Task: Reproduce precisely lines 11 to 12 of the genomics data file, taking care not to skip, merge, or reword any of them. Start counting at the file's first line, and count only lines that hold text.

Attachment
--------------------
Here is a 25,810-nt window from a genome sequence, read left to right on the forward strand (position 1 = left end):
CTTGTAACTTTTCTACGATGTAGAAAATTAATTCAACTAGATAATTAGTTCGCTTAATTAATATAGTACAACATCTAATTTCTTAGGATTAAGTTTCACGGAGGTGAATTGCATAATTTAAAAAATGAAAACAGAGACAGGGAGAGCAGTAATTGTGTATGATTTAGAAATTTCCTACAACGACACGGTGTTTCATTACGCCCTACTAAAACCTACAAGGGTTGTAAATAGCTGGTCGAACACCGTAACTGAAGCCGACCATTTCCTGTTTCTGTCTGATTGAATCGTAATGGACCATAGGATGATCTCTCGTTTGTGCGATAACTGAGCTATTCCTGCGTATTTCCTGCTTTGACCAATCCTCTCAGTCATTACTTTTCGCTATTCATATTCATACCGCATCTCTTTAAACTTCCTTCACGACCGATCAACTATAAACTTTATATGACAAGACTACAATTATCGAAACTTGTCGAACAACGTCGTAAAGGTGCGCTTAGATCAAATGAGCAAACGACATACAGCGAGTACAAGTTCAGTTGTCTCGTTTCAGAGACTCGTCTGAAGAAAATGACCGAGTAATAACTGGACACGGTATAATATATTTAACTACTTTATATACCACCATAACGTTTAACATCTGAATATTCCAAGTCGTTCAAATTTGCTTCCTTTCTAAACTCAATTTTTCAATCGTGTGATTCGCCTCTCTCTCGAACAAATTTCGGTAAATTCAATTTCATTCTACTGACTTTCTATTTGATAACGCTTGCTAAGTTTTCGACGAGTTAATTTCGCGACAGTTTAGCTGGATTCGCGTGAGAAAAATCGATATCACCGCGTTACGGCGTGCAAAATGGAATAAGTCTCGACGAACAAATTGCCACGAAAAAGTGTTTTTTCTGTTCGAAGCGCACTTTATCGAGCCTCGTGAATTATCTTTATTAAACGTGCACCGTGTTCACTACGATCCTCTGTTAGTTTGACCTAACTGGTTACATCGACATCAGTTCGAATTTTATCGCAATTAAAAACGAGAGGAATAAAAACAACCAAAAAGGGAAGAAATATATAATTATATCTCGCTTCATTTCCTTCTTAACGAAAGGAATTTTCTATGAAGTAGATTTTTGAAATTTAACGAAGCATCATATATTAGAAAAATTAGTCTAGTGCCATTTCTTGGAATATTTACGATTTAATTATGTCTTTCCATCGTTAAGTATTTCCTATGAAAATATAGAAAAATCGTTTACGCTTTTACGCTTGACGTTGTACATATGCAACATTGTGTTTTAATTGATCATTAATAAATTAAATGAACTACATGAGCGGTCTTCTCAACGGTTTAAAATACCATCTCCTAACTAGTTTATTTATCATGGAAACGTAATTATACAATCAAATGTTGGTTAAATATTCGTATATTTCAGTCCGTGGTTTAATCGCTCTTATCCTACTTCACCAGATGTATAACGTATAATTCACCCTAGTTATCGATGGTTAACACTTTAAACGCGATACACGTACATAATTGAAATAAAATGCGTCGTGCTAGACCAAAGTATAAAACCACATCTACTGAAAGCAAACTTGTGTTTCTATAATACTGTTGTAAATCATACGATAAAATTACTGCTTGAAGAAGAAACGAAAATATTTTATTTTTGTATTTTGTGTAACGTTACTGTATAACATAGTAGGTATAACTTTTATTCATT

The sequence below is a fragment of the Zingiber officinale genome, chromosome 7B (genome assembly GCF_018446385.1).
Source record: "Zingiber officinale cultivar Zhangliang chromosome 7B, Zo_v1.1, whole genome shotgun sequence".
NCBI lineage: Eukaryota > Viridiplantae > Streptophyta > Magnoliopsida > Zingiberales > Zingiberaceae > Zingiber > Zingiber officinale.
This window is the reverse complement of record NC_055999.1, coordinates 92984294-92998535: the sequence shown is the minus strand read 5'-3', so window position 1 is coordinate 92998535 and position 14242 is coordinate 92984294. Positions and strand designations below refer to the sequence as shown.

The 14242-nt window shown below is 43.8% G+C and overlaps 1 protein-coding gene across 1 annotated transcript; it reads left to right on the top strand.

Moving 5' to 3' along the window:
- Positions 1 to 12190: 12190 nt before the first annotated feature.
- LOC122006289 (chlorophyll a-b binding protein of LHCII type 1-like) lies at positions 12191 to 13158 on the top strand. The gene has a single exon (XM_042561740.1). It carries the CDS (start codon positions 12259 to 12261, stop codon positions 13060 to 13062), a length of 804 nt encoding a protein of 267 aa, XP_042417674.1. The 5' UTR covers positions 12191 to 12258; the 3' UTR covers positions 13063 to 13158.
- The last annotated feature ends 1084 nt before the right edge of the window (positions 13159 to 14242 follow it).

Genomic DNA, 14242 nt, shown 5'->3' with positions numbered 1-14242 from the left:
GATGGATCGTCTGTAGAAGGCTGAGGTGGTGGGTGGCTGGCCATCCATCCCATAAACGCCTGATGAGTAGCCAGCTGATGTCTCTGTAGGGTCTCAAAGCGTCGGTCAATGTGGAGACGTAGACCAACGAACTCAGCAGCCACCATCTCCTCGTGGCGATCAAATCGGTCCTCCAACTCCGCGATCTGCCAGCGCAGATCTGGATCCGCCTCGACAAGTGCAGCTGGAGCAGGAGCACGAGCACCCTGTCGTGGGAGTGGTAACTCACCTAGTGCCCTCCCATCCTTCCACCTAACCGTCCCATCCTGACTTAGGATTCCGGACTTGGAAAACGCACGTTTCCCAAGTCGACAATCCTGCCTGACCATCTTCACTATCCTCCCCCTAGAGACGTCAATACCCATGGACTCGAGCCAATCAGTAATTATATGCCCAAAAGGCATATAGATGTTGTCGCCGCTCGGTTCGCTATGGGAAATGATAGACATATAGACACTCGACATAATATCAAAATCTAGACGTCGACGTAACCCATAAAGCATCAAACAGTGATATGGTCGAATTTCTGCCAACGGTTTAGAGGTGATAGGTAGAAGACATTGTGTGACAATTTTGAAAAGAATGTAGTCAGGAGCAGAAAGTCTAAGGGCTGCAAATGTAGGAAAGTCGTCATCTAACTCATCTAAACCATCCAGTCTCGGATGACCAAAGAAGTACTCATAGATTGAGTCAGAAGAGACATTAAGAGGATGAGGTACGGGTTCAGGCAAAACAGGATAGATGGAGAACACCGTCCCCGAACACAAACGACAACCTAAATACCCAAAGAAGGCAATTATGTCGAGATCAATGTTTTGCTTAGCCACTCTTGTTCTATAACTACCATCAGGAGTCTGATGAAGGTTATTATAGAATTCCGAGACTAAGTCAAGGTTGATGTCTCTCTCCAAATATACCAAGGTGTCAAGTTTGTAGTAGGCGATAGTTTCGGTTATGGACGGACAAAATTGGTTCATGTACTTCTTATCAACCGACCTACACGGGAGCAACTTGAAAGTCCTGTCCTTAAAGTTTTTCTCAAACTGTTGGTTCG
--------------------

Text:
- The last annotated feature ends 1084 nt before the right edge of the window (positions 13159 to 14242 follow it).

Genomic DNA, 14242 nt, shown 5'->3' with positions numbered 1-14242 from the left: